Gege Gatt

When it comes to reading, everyone has their own preferred style. One such technique is speed reading – the process of rapidly recognising and absorbing phrases or sentences on a page all at once, rather than identifying individual words. It’s an ideal method for those who love reading but have a lot of other things on their plate.

Indeed, it is the preferred approach of Gege Gatt, CEO of Maltese tech company EBO.

“I set aside an hour for speed-reading on a daily basis and double that on the weekend,” he says, adding that he spends half an hour a day reading to his children, who he says love Dr Seuss’s The Lorax.

For Gege, reading is a ‘safety net’ that allows people to develop by resting on the shoulders of those who have endured experiences that can be learned from.

“Learning from the mistakes of others is crucial, as you can’t live long enough to make them all yourself,” he says.

Gege also sets a reading target at the beginning of every year, while also subscribing to a few magazines (both digital and print) and audio-books.

Zeroing in on which books have left the biggest impact on his work life, Gege mentions that he recently read Ben Horowitz’s The Hard Thing About Hard Things, a book that offers essential advice on building and running a startup.

“It’s a great tech-entrepreneurship story I relate to,” he says.

Gege Gatt

“Verne Harnish’s ‘Scaling Up’ is one of the best books which breaks down the science of acceleration. Shoshana Zuboff’s The Age of Surveillance Capitalism is possibly the best insight into the socio-economic realities of our digital era. Nick Bostrom’s Superintelligence is a good dystopic book about the dangers of AI that should be weighed against the many advantages it brings.  Daniel Kahnemann’s Thinking Fast And Slow is an intellectually satisfying book about human rationality, and Payal Arora’s The Next Billion Users is an anthropological examination of the online lives of cultures very distant from our own.”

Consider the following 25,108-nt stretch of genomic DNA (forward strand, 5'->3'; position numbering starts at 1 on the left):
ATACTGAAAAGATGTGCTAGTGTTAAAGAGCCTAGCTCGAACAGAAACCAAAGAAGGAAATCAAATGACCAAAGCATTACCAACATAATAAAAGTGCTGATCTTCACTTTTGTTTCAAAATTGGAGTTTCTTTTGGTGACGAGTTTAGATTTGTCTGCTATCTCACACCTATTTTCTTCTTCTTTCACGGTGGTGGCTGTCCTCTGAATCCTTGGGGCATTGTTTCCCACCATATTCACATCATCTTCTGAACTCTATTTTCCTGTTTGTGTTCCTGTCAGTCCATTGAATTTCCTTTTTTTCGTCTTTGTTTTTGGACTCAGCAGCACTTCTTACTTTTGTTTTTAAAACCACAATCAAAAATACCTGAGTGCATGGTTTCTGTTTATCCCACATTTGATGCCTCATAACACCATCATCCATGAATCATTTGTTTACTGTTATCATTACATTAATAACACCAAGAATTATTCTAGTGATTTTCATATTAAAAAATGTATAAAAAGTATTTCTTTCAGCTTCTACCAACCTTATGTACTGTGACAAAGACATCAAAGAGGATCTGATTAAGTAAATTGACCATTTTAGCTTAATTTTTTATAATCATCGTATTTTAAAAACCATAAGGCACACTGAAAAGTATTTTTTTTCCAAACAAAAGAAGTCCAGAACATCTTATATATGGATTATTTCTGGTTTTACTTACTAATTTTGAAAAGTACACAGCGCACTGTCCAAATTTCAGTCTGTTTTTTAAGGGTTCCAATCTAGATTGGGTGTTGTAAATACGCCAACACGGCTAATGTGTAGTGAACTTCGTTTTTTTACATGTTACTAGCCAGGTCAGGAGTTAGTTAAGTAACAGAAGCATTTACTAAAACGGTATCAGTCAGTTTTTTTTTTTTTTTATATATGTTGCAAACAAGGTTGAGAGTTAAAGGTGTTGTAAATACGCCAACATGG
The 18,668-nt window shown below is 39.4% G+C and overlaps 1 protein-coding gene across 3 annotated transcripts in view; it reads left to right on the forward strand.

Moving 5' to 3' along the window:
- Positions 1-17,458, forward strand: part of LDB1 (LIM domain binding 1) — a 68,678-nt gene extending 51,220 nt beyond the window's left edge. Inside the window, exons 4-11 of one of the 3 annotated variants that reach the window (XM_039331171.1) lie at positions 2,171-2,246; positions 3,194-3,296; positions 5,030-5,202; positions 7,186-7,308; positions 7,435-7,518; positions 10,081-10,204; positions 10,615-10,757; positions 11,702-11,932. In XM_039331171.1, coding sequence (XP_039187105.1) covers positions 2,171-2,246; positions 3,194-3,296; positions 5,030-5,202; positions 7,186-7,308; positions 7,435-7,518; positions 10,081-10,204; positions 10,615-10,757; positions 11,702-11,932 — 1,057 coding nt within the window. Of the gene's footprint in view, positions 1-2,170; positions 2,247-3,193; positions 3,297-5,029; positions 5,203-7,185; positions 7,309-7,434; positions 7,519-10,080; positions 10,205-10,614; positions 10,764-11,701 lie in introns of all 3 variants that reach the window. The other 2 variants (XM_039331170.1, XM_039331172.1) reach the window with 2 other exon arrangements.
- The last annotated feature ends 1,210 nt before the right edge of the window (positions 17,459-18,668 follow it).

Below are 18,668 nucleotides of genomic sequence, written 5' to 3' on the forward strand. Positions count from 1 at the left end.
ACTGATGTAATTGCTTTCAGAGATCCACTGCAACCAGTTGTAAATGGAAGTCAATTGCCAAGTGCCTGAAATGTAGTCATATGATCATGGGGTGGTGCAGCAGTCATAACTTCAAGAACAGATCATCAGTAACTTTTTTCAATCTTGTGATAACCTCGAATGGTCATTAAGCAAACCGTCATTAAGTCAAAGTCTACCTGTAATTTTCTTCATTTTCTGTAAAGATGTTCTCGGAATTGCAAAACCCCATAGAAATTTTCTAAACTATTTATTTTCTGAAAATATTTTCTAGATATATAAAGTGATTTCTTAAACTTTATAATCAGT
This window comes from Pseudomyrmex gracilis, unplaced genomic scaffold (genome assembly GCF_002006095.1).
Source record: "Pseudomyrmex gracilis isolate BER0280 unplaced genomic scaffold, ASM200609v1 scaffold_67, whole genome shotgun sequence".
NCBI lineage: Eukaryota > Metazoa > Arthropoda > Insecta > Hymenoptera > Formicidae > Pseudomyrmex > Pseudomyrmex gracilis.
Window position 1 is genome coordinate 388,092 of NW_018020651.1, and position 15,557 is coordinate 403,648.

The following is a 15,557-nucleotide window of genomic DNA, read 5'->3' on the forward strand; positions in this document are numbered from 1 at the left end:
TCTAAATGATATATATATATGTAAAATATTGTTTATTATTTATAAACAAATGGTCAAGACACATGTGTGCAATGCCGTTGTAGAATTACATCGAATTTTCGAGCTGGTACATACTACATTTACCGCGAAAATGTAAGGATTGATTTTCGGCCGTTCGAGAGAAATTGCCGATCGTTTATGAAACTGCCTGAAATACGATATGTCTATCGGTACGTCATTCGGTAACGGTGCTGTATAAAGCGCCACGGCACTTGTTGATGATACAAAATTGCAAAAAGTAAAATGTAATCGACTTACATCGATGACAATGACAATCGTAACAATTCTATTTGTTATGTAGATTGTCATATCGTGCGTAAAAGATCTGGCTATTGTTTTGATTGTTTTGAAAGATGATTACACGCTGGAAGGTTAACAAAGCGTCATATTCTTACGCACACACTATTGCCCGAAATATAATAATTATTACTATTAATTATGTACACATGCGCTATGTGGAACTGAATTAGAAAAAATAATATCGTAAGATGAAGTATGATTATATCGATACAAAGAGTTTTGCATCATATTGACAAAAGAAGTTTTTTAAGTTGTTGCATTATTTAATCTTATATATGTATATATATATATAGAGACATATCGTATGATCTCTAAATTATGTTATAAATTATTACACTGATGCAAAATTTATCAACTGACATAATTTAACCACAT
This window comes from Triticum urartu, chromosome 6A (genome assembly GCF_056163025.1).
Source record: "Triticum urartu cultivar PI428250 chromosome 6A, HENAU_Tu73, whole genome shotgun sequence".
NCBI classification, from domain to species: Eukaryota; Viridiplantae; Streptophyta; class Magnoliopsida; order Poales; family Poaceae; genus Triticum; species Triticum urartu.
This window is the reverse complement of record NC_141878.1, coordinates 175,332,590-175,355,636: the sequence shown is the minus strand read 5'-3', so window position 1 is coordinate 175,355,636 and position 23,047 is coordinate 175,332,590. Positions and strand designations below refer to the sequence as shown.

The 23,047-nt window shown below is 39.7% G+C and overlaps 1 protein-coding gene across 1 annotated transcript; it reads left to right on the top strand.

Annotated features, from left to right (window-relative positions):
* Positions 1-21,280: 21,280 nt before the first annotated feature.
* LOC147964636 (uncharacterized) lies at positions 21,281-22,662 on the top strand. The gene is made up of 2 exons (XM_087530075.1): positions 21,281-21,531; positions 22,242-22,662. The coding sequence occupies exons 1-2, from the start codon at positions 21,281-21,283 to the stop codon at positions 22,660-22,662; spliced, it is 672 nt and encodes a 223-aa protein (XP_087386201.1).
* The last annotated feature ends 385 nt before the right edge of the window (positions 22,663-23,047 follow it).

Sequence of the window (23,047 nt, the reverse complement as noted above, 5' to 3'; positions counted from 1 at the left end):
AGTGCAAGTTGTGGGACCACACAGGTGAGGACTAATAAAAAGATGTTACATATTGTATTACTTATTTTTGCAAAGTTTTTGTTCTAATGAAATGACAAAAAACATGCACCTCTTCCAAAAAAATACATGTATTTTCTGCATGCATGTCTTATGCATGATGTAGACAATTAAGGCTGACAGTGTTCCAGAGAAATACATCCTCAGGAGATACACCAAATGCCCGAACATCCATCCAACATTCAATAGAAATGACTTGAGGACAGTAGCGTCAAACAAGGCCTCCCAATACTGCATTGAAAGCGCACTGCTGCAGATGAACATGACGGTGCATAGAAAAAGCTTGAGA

As for his favourite books of all time, Gege cites several well-known fictional classics.

“There are so many masterpieces which should be on this list. To name a few: Gabriel Garcia Marquez’s One Hundred Years Of Solitude reminds us of the tragicomedy of humankind and its incessant search for peace and truth. Orwell’s Ninteen Eighty-Four remains a superb cautionary tale – prophetic in many ways – about the dangers of totalitarianism and mass surveillance. Meditations by Marcus Aurelius is a stoic’s staple diet and a great read. With these titles perhaps one must also mention Machiavelli’s The Prince, Proust’s In Search Of Lost Time and a few deceivingly lighter titles such as Saint-Exupéry Le Petit Prince, Mark Twain’s The Adventures of Huckleberry Finn, and Jonathan Swift’s Gulliver’s Travels.”

Finally, asked what book everyone should read, Gege suggests Viktor Frankl’s Man’s Search For Meaning, which he calls “a gift to humanity”.

“It reminds us that everything can be taken from a man but one thing: the last of the human freedoms—to choose one’s attitude in any given set of circumstances, to choose one’s own way.”

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